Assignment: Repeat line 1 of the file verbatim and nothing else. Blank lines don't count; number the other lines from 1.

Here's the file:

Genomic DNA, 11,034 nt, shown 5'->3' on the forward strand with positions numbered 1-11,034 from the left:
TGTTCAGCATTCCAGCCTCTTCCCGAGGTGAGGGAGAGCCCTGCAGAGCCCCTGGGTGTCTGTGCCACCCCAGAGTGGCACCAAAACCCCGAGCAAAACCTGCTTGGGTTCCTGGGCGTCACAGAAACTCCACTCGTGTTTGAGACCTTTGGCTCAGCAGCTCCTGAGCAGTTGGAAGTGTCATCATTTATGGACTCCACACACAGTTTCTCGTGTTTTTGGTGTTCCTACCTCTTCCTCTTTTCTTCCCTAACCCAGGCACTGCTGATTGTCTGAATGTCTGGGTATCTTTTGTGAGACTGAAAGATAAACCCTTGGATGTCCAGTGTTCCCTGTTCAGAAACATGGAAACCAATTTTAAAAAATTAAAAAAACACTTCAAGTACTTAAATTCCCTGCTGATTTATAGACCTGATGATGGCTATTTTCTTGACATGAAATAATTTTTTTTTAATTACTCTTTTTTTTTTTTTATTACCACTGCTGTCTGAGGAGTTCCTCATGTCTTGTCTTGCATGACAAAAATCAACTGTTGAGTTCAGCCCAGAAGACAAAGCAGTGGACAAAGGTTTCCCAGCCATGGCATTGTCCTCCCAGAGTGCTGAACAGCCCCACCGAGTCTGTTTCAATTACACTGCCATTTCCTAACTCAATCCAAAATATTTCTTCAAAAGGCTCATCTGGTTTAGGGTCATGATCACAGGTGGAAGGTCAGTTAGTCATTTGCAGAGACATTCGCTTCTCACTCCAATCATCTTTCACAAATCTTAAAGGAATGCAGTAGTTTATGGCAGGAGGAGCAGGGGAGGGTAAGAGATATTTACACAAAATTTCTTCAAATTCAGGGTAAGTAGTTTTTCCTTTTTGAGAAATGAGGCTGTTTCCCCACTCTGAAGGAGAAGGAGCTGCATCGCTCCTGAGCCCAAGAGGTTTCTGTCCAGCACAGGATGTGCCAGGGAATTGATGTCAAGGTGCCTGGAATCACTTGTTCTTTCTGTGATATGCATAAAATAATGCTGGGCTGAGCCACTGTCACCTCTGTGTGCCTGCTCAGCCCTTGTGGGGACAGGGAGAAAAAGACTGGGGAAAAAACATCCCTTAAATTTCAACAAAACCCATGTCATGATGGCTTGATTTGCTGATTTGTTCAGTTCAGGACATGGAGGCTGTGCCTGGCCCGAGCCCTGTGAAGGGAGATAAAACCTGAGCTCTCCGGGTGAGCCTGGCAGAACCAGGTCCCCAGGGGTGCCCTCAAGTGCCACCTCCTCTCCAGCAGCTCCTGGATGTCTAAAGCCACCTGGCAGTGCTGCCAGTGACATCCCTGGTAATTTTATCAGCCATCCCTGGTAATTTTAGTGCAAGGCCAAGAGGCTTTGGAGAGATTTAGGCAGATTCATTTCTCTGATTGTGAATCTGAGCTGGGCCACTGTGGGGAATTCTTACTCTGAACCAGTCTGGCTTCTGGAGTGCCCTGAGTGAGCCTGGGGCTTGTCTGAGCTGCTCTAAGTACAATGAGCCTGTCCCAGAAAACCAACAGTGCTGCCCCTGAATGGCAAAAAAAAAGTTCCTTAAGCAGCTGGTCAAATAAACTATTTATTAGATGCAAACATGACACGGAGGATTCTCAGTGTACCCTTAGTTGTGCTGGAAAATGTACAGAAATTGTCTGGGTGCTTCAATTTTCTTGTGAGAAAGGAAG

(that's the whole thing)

Genomic DNA, 11,034 nt, shown 5'->3' on the forward strand with positions numbered 1-11,034 from the left: